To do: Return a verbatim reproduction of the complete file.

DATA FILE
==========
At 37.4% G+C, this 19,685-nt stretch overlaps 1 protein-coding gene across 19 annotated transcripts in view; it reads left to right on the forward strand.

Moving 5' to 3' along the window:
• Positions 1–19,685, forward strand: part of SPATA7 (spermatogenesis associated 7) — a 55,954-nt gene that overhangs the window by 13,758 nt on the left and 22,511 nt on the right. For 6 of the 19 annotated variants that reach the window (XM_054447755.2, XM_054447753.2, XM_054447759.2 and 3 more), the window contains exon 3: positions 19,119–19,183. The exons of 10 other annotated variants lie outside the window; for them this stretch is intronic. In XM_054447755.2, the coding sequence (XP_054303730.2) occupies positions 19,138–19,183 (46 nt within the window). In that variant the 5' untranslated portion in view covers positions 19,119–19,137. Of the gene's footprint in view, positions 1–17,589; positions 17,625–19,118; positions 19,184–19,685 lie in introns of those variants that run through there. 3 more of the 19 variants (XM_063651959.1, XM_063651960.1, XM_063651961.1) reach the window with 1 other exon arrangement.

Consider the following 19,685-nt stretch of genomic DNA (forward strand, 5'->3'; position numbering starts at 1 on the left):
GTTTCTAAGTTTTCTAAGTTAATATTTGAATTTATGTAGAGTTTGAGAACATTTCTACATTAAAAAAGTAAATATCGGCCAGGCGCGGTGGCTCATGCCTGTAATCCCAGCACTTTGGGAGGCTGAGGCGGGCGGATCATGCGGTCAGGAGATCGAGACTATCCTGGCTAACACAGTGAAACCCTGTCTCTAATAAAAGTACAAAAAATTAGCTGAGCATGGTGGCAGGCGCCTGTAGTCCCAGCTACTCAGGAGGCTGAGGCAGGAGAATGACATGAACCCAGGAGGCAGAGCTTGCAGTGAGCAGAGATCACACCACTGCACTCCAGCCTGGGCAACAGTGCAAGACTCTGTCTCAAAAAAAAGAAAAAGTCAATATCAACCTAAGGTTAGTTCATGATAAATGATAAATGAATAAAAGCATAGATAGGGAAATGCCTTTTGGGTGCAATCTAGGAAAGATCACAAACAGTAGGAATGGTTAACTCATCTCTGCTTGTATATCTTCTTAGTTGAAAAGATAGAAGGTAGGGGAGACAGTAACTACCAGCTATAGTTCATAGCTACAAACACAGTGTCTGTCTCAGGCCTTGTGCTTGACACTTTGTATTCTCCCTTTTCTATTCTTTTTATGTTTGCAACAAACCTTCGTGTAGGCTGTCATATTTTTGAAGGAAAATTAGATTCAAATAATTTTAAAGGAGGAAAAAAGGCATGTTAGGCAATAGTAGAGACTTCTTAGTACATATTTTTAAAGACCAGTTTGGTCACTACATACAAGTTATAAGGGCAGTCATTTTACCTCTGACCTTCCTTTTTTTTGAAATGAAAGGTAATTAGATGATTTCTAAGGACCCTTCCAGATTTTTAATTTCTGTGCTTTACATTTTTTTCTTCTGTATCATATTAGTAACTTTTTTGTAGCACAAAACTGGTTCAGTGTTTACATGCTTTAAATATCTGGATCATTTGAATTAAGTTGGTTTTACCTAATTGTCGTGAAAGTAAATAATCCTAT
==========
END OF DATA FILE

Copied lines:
At 37.4% G+C, this 19,685-nt stretch overlaps 1 protein-coding gene across 19 annotated transcripts in view; it reads left to right on the forward strand.

Moving 5' to 3' along the window:
• Positions 1–19,685, forward strand: part of SPATA7 (spermatogenesis associated 7) — a 55,954-nt gene that overhangs the window by 13,758 nt on the left and 22,511 nt on the right. For 6 of the 19 annotated variants that reach the window (XM_054447755.2, XM_054447753.2, XM_054447759.2 and 3 more), the window contains exon 3: positions 19,119–19,183. The exons of 10 other annotated variants lie outside the window; for them this stretch is intronic. In XM_054447755.2, the coding sequence (XP_054303730.2) occupies positions 19,138–19,183 (46 nt within the window). In that variant the 5' untranslated portion in view covers positions 19,119–19,137. Of the gene's footprint in view, positions 1–17,589; positions 17,625–19,118; positions 19,184–19,685 lie in introns of those variants that run through there. 3 more of the 19 variants (XM_063651959.1, XM_063651960.1, XM_063651961.1) reach the window with 1 other exon arrangement.

Consider the following 19,685-nt stretch of genomic DNA (forward strand, 5'->3'; position numbering starts at 1 on the left):
GTTTCTAAGTTTTCTAAGTTAATATTTGAATTTATGTAGAGTTTGAGAACATTTCTACATTAAAAAAGTAAATATCGGCCAGGCGCGGTGGCTCATGCCTGTAATCCCAGCACTTTGGGAGGCTGAGGCGGGCGGATCATGCGGTCAGGAGATCGAGACTATCCTGGCTAACACAGTGAAACCCTGTCTCTAATAAAAGTACAAAAAATTAGCTGAGCATGGTGGCAGGCGCCTGTAGTCCCAGCTACTCAGGAGGCTGAGGCAGGAGAATGACATGAACCCAGGAGGCAGAGCTTGCAGTGAGCAGAGATCACACCACTGCACTCCAGCCTGGGCAACAGTGCAAGACTCTGTCTCAAAAAAAAGAAAAAGTCAATATCAACCTAAGGTTAGTTCATGATAAATGATAAATGAATAAAAGCATAGATAGGGAAATGCCTTTTGGGTGCAATCTAGGAAAGATCACAAACAGTAGGAATGGTTAACTCATCTCTGCTTGTATATCTTCTTAGTTGAAAAGATAGAAGGTAGGGGAGACAGTAACTACCAGCTATAGTTCATAGCTACAAACACAGTGTCTGTCTCAGGCCTTGTGCTTGACACTTTGTATTCTCCCTTTTCTATTCTTTTTATGTTTGCAACAAACCTTCGTGTAGGCTGTCATATTTTTGAAGGAAAATTAGATTCAAATAATTTTAAAGGAGGAAAAAAGGCATGTTAGGCAATAGTAGAGACTTCTTAGTACATATTTTTAAAGACCAGTTTGGTCACTACATACAAGTTATAAGGGCAGTCATTTTACCTCTGACCTTCCTTTTTTTTGAAATGAAAGGTAATTAGATGATTTCTAAGGACCCTTCCAGATTTTTAATTTCTGTGCTTTACATTTTTTTCTTCTGTATCATATTAGTAACTTTTTTGTAGCACAAAACTGGTTCAGTGTTTACATGCTTTAAATATCTGGATCATTTGAATTAAGTTGGTTTTACCTAATTGTCGTGAAAGTAAATAATCCTAT